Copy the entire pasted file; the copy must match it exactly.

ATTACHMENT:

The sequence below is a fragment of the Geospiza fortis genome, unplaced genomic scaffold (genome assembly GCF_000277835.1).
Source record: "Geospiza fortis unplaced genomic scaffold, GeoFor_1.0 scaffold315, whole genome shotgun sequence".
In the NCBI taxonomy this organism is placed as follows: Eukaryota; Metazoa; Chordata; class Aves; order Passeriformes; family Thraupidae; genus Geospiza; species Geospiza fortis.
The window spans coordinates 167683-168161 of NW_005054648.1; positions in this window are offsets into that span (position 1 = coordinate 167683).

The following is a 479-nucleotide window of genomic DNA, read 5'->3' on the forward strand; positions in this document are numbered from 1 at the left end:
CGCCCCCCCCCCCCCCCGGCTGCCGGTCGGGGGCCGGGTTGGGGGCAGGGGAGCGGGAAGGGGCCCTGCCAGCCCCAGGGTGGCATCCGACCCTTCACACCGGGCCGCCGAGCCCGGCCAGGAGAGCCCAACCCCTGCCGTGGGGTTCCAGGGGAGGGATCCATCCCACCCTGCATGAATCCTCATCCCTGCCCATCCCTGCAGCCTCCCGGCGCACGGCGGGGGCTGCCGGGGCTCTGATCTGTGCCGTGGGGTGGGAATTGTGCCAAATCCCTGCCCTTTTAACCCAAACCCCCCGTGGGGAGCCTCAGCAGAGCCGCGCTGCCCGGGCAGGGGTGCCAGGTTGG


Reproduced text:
The sequence below is a fragment of the Geospiza fortis genome, unplaced genomic scaffold (genome assembly GCF_000277835.1).
Source record: "Geospiza fortis unplaced genomic scaffold, GeoFor_1.0 scaffold315, whole genome shotgun sequence".
In the NCBI taxonomy this organism is placed as follows: Eukaryota; Metazoa; Chordata; class Aves; order Passeriformes; family Thraupidae; genus Geospiza; species Geospiza fortis.
The window spans coordinates 167683-168161 of NW_005054648.1; positions in this window are offsets into that span (position 1 = coordinate 167683).

The following is a 479-nucleotide window of genomic DNA, read 5'->3' on the forward strand; positions in this document are numbered from 1 at the left end:
CGCCCCCCCCCCCCCCCGGCTGCCGGTCGGGGGCCGGGTTGGGGGCAGGGGAGCGGGAAGGGGCCCTGCCAGCCCCAGGGTGGCATCCGACCCTTCACACCGGGCCGCCGAGCCCGGCCAGGAGAGCCCAACCCCTGCCGTGGGGTTCCAGGGGAGGGATCCATCCCACCCTGCATGAATCCTCATCCCTGCCCATCCCTGCAGCCTCCCGGCGCACGGCGGGGGCTGCCGGGGCTCTGATCTGTGCCGTGGGGTGGGAATTGTGCCAAATCCCTGCCCTTTTAACCCAAACCCCCCGTGGGGAGCCTCAGCAGAGCCGCGCTGCCCGGGCAGGGGTGCCAGGTTGG